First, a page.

Instead of taking punts on new names, there’s actually an incredibly strong prize-winning heritage amongst the writers chosen. Some of the more notable achievements include the Commonwealth Writers’ Prize for Best First Book for Tahmima Anam’s first novel, A Golden Age, an account of the Bangladesh Liberation War inspired by her own parents’ experiences as freedom fighters; Ned Beauman’s genre-defying second novel, The Teleportation Accident which was longlisted for last year’s Man Booker Prize; while Adam Foulds’ The Quickening Maze, the subject of which was the poet John Clare, made the shortlist in 2009. Sarah Hall is the author of four novels and, most recently, an incredible short story collection, The Beautiful Indifference, and has a string of accolades to her name including the Betty Trask Award and the John Llewellyn Rhys Prize; and Ross Raisin’s honors include three awards and six short-listings. His last novel, Waterline was the story of a one-time shipbuilder in the Glasgow yards, now broken by loss.
These distinguished histories are matched by the maturity of many of the authors as the list clearly tends towards the upper end of the age limit. Four authors are right on the cusp of eligibility having been born in 1973: Xiaolu Guo, who’s written seven novels in both English and Chinese; Joanna Kavenna; Benjamin Markovits, one-time professional basketball player now most famous for his trilogy of novels about the life of Lord Byron; and Kamila Shamsie. While Margaret Atwood’s protégé and computer game writer/designer, Naomi Alderman; Foulds; Hall; and Canadian-born David Szalay, also only just made the cut at 39-years-old. The youngest author on the list is 29-year-old Helen Oyeyemi, though with four novels to her name (having written her first one, The Icarus Girl, while still at school) she’s actually the fifth most prolific novelist on the list.
Although twenty is an unusually large number of winners, there will always be murmurs of discontent regarding some omissions. Amongst the most glaring of these is Jon McGregor, whose omission in ’03 was a talking point then and will be again now as, at 37, this was his final chance. Perhaps also for Francesca Segal, the 32-year-old who’s debut novel The Innocents won both the Costa First Novel Award and the highly prestigious Sami Rohr Prize for Jewish Fiction. Other absences likely to be commented on are Joe Dunthorne whose first novel, Submarine, won praise from both readers and cinema-goers alike after it was turned into a film in 2011; Stuart Evers; and perhaps Stephen Kelman whose Man Booker nominated debut, Pigeon English, was inspired by the real-life murder of a Nigerian schoolboy in London; and personally I’m disappointed not to see the impressive novelist and playwright Lucy Caldwell included in Granta’s hall of fame.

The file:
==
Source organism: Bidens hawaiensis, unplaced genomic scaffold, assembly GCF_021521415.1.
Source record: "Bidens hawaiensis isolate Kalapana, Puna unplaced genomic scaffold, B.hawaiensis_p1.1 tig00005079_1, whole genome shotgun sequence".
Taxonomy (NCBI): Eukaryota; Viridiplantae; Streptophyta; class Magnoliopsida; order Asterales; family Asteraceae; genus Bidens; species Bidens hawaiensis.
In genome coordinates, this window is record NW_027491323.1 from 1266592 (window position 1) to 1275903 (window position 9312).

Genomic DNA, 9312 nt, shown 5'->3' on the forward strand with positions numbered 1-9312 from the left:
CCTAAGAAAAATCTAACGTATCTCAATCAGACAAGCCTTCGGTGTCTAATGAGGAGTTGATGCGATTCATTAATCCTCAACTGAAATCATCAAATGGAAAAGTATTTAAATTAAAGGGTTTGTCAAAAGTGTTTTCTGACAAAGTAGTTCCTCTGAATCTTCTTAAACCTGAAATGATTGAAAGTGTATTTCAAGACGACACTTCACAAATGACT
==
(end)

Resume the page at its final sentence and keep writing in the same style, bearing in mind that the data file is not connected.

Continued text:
There are, of course, plenty of incredibly successful authors who never made the cut, most obviously literary doyenne of the moment, Hilary Mantel. There are always those who claim that a book prize based on predicting future success is a slightly ludicrous invention, but it would appear that this year’s judges are placing the majority of their bets on already tried and tested successes. Whether these authors’ career trajectories will continue to skyrocket though, is, of course, something that only time will tell.